A Starting Point for Writing Technical Blog Posts

I’ve accumulated a lot of useful info as a front end developer over the years, and want to be able to share that with others. Unfortunately, teaching doesn’t come naturally to me. I feel like I need to simultaneously know everything and teach everything all at once, which of course is impossible. I also have a hard time narrowing down what the most important concepts are because everything seems equally important to me.
When I decided to try writing a technical blog post, I searched around to see if there were any guidelines or best practices I might be able to follow. That’s when I came across howtoegghead.com, which is a guide for egghead.io instructors on how to create lessons. I found it really helpful, and highly recommend reading through it if you’re looking for guidance.
Here’s a summary of the points I found most useful (adapted for blog posts), plus some of my own thoughts. Full disclosure: this is all new to me, and mostly just notes to myself as a way to encourage myself to write more.

Decide what to write about

Some ideas for topics:

something you’re passionate about
something you’ve learned recently, or are in the process of learning
something you’ve figured out recently (e.g., a confusing bug or unexpected edge case)
something that seems super simple to you, but might be a big help to anyone less experienced

Make sure to narrow this down to something very specific. It should be something you can talk about in just a few minutes. For example, my thought process might be something like this:

I’m passionate about accessibility, so I should write about that! – This is way too broad. I wouldn’t even know where to start.

Being able to use a keyboard to navigate a website is important. – A little better, but still too much to cover.

The first thing I notice with keyboard navigation is how important it is for focus states to be visible and easy to spot. – Much better. This is finally something I can start wrapping my head around.

I’ll talk specifically about button focus states. Perfect! This sounds pretty simple on the surface, but there’s a lot I can talk about.

What I love about this is that I could potentially write a series of short, related posts that each go into detail about one specific thing. It gives me permission to leave out extra details that I feel like I should mention, but don’t necessarily contribute to the current topic.
It’s totally fine if you want to write about something that other people have already written about. By writing in your own words, you’re giving people another viewpoint that might make things click. It’s also a great way for you to reinforce what you’ve learned, and for your future self to reference.
Some of my favorite blog posts are ones that cover the absolute basics of HTML and CSS. These are things that have been covered many times already, but I always learn something new.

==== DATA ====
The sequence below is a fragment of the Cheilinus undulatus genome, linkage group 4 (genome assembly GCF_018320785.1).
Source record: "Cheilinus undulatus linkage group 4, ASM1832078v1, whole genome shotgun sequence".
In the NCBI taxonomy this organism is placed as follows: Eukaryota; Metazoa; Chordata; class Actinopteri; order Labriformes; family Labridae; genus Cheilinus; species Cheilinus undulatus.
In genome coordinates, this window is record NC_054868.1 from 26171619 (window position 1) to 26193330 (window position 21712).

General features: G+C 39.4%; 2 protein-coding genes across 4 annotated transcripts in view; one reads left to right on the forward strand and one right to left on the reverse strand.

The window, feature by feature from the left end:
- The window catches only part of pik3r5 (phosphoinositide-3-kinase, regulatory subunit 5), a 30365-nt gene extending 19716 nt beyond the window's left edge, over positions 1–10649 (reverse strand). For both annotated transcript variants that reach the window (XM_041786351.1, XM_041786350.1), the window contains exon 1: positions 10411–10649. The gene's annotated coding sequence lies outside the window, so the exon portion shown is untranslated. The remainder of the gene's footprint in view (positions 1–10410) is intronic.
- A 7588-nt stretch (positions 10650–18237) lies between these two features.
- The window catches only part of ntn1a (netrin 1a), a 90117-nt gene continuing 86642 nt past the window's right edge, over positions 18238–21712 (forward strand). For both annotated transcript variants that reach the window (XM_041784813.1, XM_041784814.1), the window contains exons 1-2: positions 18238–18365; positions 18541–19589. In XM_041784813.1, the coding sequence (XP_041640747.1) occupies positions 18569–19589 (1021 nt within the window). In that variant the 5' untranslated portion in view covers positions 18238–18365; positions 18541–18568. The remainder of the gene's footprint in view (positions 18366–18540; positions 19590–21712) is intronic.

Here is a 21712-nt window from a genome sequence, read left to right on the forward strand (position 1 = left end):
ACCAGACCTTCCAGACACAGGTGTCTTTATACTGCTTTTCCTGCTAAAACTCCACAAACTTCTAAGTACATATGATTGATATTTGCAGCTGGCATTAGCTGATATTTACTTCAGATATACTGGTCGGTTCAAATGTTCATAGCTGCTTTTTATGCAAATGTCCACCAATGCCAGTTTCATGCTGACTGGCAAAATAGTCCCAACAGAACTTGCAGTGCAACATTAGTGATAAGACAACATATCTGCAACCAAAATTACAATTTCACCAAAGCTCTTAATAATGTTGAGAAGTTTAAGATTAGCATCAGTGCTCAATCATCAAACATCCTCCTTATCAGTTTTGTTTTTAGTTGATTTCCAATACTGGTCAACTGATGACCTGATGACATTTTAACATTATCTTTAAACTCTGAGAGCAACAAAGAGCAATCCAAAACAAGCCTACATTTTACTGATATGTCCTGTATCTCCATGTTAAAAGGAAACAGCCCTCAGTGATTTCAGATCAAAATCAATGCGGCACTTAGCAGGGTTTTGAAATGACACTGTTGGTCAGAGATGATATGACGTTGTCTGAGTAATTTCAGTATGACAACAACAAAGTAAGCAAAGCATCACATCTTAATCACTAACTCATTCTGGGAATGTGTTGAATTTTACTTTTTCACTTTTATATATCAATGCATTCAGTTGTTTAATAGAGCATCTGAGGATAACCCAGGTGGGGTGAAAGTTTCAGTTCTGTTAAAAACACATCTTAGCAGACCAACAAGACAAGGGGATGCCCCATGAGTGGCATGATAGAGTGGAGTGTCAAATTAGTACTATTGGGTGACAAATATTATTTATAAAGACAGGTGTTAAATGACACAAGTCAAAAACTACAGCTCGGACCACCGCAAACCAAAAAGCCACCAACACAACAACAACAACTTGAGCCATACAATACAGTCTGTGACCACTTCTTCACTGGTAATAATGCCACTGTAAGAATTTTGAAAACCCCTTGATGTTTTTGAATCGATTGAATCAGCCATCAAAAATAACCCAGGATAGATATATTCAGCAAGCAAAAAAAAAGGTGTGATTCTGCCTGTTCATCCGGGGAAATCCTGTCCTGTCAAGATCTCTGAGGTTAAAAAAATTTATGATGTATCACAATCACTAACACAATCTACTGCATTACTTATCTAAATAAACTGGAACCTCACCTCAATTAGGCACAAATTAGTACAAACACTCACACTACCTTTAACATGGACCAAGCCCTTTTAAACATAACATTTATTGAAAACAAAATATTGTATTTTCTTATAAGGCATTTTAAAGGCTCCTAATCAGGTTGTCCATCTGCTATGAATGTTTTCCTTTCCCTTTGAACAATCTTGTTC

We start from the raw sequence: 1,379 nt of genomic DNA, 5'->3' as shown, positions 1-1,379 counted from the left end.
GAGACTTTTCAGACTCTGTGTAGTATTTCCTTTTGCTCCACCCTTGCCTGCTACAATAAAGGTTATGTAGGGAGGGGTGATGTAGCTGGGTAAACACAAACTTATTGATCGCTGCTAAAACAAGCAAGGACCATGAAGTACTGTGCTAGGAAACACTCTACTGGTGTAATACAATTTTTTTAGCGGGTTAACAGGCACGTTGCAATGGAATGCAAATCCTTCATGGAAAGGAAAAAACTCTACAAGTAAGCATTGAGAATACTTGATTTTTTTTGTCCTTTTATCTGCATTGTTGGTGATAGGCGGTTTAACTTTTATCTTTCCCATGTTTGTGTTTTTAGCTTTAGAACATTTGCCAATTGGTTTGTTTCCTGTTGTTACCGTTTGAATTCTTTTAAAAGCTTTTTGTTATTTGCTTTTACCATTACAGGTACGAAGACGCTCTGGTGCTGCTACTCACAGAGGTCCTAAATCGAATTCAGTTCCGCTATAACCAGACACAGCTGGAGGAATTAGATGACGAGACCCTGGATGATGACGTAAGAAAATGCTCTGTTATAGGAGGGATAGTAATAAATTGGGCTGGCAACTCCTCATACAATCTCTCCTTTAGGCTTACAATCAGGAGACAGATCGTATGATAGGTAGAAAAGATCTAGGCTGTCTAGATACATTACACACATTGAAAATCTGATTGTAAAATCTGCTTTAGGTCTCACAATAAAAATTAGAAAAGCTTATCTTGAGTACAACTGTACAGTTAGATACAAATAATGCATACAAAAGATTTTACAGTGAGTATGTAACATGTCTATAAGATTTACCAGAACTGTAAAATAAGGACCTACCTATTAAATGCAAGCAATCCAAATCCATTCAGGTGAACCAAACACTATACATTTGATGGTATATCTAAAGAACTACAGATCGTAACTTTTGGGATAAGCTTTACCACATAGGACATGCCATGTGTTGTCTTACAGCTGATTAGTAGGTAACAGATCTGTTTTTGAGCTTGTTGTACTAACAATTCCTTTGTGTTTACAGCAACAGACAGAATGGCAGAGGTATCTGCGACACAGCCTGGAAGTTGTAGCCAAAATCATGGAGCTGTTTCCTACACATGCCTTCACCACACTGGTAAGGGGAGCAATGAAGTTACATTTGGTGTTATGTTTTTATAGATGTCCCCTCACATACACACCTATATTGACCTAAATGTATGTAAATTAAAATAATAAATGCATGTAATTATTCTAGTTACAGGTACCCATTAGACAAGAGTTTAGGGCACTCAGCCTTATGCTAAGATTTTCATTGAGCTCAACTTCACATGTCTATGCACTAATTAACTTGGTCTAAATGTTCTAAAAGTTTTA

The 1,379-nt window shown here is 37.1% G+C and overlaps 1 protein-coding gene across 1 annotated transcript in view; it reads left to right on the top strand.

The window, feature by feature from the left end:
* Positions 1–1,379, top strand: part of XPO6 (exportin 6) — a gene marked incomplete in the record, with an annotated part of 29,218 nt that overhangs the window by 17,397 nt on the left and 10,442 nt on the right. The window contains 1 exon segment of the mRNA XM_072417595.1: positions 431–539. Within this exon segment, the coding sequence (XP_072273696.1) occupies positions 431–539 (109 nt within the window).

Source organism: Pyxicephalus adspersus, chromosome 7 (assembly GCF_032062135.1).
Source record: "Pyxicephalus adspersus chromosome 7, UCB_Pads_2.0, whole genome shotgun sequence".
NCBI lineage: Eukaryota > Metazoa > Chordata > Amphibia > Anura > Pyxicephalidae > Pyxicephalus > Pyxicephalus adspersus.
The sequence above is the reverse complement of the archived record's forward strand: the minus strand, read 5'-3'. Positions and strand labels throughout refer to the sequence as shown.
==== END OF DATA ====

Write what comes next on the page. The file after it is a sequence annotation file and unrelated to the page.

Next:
It doesn’t matter if you’re a beginner. If you’re a beginner, you might work through things in a way that makes sense to other beginners. Someone more experienced might include a code snippet without explicitly stating which file that code is supposed to go in. Or they might include something to run from the command line without explaining that you first need to be in the right working directory. Those are the types of things I get stuck on when I’m learning something new, and they’re usually hard to figure out when you don’t know how things work yet.

Be clear and to the point

Assume your readers already have the required background knowledge. If there’s anything they don’t know, they can look it up on their own.
Don’t include an intro, outro, or stage-setting. Think about when you search for a recipe and have to read someone’s life story before you find the ingredient list. We want to keep it simple, so include only the content people are looking for.

Show your work

Include a series of editable code examples. It’s one thing to read about something, and another to see it in action. Instead of describing everything in words, use code examples to prove your point. Here’s an example of what I mean:

By including a series of examples, readers can see each step of the process and how it affects the result. And since these can be edited, readers have the option of playing around with the code to get a better understanding of how things work.

Now you’re ready to write!

I put this together because I was having a hard time getting started without a list of guidelines to follow. Now that I have a starting point, I’m hoping it will help make the writing process easier for me in the future.
Are there any resources you use to figure out what to write about or how to structure your posts? Or do you have a specific process you like to follow that works for you? I’d love to learn more about how others are doing this!
One thing I found after writing most of this was Ali Spittel’s blog post workflow which goes more in depth – would’ve been helpful if I’d noticed that first! 😉

Link: https://dev.to/elizabethschafer/a-starting-point-for-writing-technical-blog-posts-n2o